A response to Harding et al

The ploy used by Harding et al in their new study is classic. Explain why using your approach is scientifically unsupportable, and then go ahead and use it claiming there is no alternative.

"Clinicians are correct to be wary of ecological studies because of the ecological fallacy," the authors wrote in their study. "Ultimately, however, decisions must be made on the evidence that is available and not unachievable ideals."

There is a reason why statisticians warn of the "ecological fallacy." The "fallacy" to which they refer is inferring from the observations of groups the results for individuals without any proof (cause and effect) that these inferences have any validity. It is entirely possible that the authors could have looked at car sales and come to similar conclusions about their relationship to breast cancer.

Dr. Daniel Kopans from Massachusetts General Hospital.Dr. Daniel Kopans from Massachusetts General Hospital.

As has been the error in many of the "studies" being used to reduce access to screening,1,2 the fundamental failure of this analysis is that the authors have no idea which women were actually screened, and which cancers were detected by screening. They are linking what women report in surveys (notoriously inaccurate) to reports in the SEER database that do not contain the patient-specific information they would need to make their evaluation have any validity.

The real story is that poor peer review has resulted in nonscience being published. To avoid "unachievable ideals" is to simply say they were not interested in facts. There are numerous studies that have looked directly at patient data and outcomes that have shown that screening is related to a decline in deaths and a reduction in advanced cancers.

Harding et al have built a true house of cards on the underlying fallacy of the analysis. You cannot, legitimately, use incomplete and unrelated data to draw the conclusions they are making. The percent of women claiming to have had a mammogram within the previous two years cannot be used to establish a relationship with the size of the cancers in the region. It cannot be used to claim that the rate of advanced cancers has been unaffected. They admit this, but then go ahead and do it anyway, correctly assuming that the reviewers will overlook the underlying "fallacy."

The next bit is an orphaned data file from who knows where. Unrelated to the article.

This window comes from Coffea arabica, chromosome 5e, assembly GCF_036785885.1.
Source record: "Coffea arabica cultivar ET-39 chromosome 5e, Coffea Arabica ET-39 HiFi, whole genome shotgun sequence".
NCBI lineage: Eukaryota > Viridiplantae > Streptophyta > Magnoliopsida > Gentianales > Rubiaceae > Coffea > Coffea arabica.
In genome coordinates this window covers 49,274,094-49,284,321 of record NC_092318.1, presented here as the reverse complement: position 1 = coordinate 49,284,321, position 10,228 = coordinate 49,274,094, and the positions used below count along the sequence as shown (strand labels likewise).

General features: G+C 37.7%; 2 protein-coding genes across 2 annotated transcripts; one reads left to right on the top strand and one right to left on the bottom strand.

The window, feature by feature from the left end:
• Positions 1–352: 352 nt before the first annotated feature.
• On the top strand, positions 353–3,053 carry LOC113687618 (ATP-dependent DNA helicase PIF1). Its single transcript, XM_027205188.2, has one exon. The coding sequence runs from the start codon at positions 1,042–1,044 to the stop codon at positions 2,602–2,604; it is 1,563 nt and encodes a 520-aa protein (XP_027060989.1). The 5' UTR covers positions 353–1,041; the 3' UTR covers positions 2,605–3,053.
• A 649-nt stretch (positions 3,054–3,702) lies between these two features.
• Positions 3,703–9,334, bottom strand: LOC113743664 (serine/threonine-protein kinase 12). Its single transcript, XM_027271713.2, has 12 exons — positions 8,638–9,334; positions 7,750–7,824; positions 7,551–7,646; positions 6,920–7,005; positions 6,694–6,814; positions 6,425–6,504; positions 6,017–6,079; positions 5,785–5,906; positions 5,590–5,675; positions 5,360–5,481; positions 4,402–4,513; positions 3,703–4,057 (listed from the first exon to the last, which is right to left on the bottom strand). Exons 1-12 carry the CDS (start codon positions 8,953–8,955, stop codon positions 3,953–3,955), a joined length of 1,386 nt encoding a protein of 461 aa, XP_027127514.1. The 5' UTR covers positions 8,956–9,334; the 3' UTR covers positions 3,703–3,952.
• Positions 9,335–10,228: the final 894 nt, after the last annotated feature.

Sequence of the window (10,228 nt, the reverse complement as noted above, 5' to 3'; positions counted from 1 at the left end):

How is it possible to know the relationship between screening and what happens to the rate of advanced cancers when you only look at one year? Trends require the passage of time. They have no idea whether or not the rate of advanced cancers declined with the use of mammography in any of the counties since they have no longitudinal data. If you start with fallacious relationships, expanding your conclusions is simply expanding the fallacies.

One also has to wonder what the authors have done with the data. Between 2000 and 2010 (10 years of follow-up), the SEER breast cancer death rate fell from 26.6 deaths per 100,000 women to 21.9 deaths per 100,000 women -- a decline of 18% (almost 2% per year), yet the authors claim there was no decline in deaths over the same period using SEER data. Something is wrong. This should have been recognized by the peer review and the fundamental discrepancy addressed.

The claim of massive overdiagnosis of invasive cancers has been manufactured. No one has ever seen an invasive breast cancer disappear on its own, yet it has been claimed there are tens of thousands each year. When we looked directly at patient data, we found that more than 70% of the women who died of breast cancer in major Harvard Medical School teaching hospitals were among the 20% of women who were not participating in screening.3

It is clear that the material in this paper demonstrates nothing more than what the authors admit is their problem -- "the ecological fallacy."

Enough is enough. The effort to reduce access to screening has been relentless by a small group that has continued to use specious arguments and scientifically flawed analyses to support their agenda. At some point, peer reviewers need to read more carefully and stop the publication of scientifically unsupportable and misleading material.


  1. Bleyer A, Welch HG. Effect of three decades of screening mammography on breast-cancer incidence. N Engl J Med. 2012;367(21):1998-2005.
  2. Jørgensen KJ, Zahl PH, Gøtzsche PC. Breast cancer mortality in organised mammography screening in Denmark: comparative study. BMJ. 2010;340:c1241.
  3. Webb ML, Cady B, Michaelson JS, et al. A failure analysis of invasive breast cancer: most deaths from disease occur in women not regularly screened. Cancer. 2014;120(18):2839-2846.

Dr. Kopans is a professor of radiology at Harvard Medical School and a senior radiologist in the department of radiology, breast imaging division, at Massachusetts General Hospital.

The comments and observations expressed herein are those of the author and do not necessarily reflect the opinions of AuntMinnie.com.

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